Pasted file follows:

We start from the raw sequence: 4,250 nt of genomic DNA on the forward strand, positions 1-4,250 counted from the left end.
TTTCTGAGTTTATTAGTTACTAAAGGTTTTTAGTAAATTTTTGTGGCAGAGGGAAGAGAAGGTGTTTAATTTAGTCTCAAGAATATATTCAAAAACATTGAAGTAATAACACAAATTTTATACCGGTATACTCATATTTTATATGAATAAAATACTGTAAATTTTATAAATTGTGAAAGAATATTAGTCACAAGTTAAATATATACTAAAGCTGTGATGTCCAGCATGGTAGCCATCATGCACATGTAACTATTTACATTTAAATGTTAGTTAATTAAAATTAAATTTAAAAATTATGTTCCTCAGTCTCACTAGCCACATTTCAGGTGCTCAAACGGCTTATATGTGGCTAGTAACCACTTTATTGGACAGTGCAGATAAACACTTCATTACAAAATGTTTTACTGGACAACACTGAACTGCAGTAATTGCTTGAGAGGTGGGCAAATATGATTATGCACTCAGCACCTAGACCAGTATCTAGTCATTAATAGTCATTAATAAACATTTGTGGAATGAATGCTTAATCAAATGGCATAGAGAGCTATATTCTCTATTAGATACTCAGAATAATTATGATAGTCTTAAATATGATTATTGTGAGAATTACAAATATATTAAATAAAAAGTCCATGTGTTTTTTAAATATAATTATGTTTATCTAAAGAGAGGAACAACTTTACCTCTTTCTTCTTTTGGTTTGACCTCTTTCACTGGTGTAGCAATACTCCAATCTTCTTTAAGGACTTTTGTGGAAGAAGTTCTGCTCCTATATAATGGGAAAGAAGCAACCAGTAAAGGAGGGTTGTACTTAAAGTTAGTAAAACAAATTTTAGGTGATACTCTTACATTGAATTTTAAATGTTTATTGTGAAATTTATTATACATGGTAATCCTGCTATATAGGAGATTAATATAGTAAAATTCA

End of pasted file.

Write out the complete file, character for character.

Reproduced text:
We start from the raw sequence: 4,250 nt of genomic DNA on the forward strand, positions 1-4,250 counted from the left end.
TTTCTGAGTTTATTAGTTACTAAAGGTTTTTAGTAAATTTTTGTGGCAGAGGGAAGAGAAGGTGTTTAATTTAGTCTCAAGAATATATTCAAAAACATTGAAGTAATAACACAAATTTTATACCGGTATACTCATATTTTATATGAATAAAATACTGTAAATTTTATAAATTGTGAAAGAATATTAGTCACAAGTTAAATATATACTAAAGCTGTGATGTCCAGCATGGTAGCCATCATGCACATGTAACTATTTACATTTAAATGTTAGTTAATTAAAATTAAATTTAAAAATTATGTTCCTCAGTCTCACTAGCCACATTTCAGGTGCTCAAACGGCTTATATGTGGCTAGTAACCACTTTATTGGACAGTGCAGATAAACACTTCATTACAAAATGTTTTACTGGACAACACTGAACTGCAGTAATTGCTTGAGAGGTGGGCAAATATGATTATGCACTCAGCACCTAGACCAGTATCTAGTCATTAATAGTCATTAATAAACATTTGTGGAATGAATGCTTAATCAAATGGCATAGAGAGCTATATTCTCTATTAGATACTCAGAATAATTATGATAGTCTTAAATATGATTATTGTGAGAATTACAAATATATTAAATAAAAAGTCCATGTGTTTTTTAAATATAATTATGTTTATCTAAAGAGAGGAACAACTTTACCTCTTTCTTCTTTTGGTTTGACCTCTTTCACTGGTGTAGCAATACTCCAATCTTCTTTAAGGACTTTTGTGGAAGAAGTTCTGCTCCTATATAATGGGAAAGAAGCAACCAGTAAAGGAGGGTTGTACTTAAAGTTAGTAAAACAAATTTTAGGTGATACTCTTACATTGAATTTTAAATGTTTATTGTGAAATTTATTATACATGGTAATCCTGCTATATAGGAGATTAATATAGTAAAATTCA